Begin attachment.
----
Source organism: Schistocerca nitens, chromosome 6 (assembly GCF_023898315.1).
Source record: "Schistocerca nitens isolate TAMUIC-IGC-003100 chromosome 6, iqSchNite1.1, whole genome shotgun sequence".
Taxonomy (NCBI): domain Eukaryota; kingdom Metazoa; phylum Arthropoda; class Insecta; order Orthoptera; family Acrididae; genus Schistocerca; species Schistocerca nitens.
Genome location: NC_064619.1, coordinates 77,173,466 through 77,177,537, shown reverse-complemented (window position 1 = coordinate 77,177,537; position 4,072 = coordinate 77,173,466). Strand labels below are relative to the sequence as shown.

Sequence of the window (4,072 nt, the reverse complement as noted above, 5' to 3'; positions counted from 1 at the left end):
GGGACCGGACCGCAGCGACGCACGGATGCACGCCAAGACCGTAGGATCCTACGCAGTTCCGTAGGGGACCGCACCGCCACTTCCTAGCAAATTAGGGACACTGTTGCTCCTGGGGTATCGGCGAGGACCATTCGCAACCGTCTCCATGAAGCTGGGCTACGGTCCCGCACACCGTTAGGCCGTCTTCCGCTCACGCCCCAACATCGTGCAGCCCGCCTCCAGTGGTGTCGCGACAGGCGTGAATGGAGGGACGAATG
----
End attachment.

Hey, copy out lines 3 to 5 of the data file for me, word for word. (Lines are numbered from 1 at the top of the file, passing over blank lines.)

Taxonomy (NCBI): domain Eukaryota; kingdom Metazoa; phylum Arthropoda; class Insecta; order Orthoptera; family Acrididae; genus Schistocerca; species Schistocerca nitens.
Genome location: NC_064619.1, coordinates 77,173,466 through 77,177,537, shown reverse-complemented (window position 1 = coordinate 77,177,537; position 4,072 = coordinate 77,173,466). Strand labels below are relative to the sequence as shown.

Sequence of the window (4,072 nt, the reverse complement as noted above, 5' to 3'; positions counted from 1 at the left end):